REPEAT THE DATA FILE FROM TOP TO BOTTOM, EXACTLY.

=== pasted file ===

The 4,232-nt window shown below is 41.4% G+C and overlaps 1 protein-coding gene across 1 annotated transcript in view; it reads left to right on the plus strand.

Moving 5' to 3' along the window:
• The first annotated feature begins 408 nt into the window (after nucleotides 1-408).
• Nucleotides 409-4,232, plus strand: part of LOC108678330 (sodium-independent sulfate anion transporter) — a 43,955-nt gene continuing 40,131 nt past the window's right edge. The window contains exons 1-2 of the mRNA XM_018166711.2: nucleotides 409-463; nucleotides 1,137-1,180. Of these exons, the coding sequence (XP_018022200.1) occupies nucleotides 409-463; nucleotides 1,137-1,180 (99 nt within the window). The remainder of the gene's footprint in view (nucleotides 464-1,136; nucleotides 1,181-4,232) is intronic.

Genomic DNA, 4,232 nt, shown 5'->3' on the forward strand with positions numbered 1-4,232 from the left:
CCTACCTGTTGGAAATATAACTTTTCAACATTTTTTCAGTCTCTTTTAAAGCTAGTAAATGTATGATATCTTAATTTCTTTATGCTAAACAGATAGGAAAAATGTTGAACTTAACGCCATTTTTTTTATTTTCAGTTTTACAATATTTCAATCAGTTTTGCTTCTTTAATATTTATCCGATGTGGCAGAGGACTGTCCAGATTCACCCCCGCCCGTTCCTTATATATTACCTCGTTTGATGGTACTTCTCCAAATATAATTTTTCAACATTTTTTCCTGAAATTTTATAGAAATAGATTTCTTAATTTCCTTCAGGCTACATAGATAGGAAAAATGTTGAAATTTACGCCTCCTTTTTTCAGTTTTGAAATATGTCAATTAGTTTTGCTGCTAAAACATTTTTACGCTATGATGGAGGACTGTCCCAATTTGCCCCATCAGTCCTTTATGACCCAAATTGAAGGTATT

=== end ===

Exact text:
The 4,232-nt window shown below is 41.4% G+C and overlaps 1 protein-coding gene across 1 annotated transcript in view; it reads left to right on the plus strand.

Moving 5' to 3' along the window:
• The first annotated feature begins 408 nt into the window (after nucleotides 1-408).
• Nucleotides 409-4,232, plus strand: part of LOC108678330 (sodium-independent sulfate anion transporter) — a 43,955-nt gene continuing 40,131 nt past the window's right edge. The window contains exons 1-2 of the mRNA XM_018166711.2: nucleotides 409-463; nucleotides 1,137-1,180. Of these exons, the coding sequence (XP_018022200.1) occupies nucleotides 409-463; nucleotides 1,137-1,180 (99 nt within the window). The remainder of the gene's footprint in view (nucleotides 464-1,136; nucleotides 1,181-4,232) is intronic.

Genomic DNA, 4,232 nt, shown 5'->3' on the forward strand with positions numbered 1-4,232 from the left:
CCTACCTGTTGGAAATATAACTTTTCAACATTTTTTCAGTCTCTTTTAAAGCTAGTAAATGTATGATATCTTAATTTCTTTATGCTAAACAGATAGGAAAAATGTTGAACTTAACGCCATTTTTTTTATTTTCAGTTTTACAATATTTCAATCAGTTTTGCTTCTTTAATATTTATCCGATGTGGCAGAGGACTGTCCAGATTCACCCCCGCCCGTTCCTTATATATTACCTCGTTTGATGGTACTTCTCCAAATATAATTTTTCAACATTTTTTCCTGAAATTTTATAGAAATAGATTTCTTAATTTCCTTCAGGCTACATAGATAGGAAAAATGTTGAAATTTACGCCTCCTTTTTTCAGTTTTGAAATATGTCAATTAGTTTTGCTGCTAAAACATTTTTACGCTATGATGGAGGACTGTCCCAATTTGCCCCATCAGTCCTTTATGACCCAAATTGAAGGTATT